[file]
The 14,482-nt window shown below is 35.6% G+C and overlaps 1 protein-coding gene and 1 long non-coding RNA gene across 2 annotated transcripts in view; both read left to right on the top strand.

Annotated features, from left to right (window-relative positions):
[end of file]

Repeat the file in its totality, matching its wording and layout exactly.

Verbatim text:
The 14,482-nt window shown below is 35.6% G+C and overlaps 1 protein-coding gene and 1 long non-coding RNA gene across 2 annotated transcripts in view; both read left to right on the top strand.

Annotated features, from left to right (window-relative positions):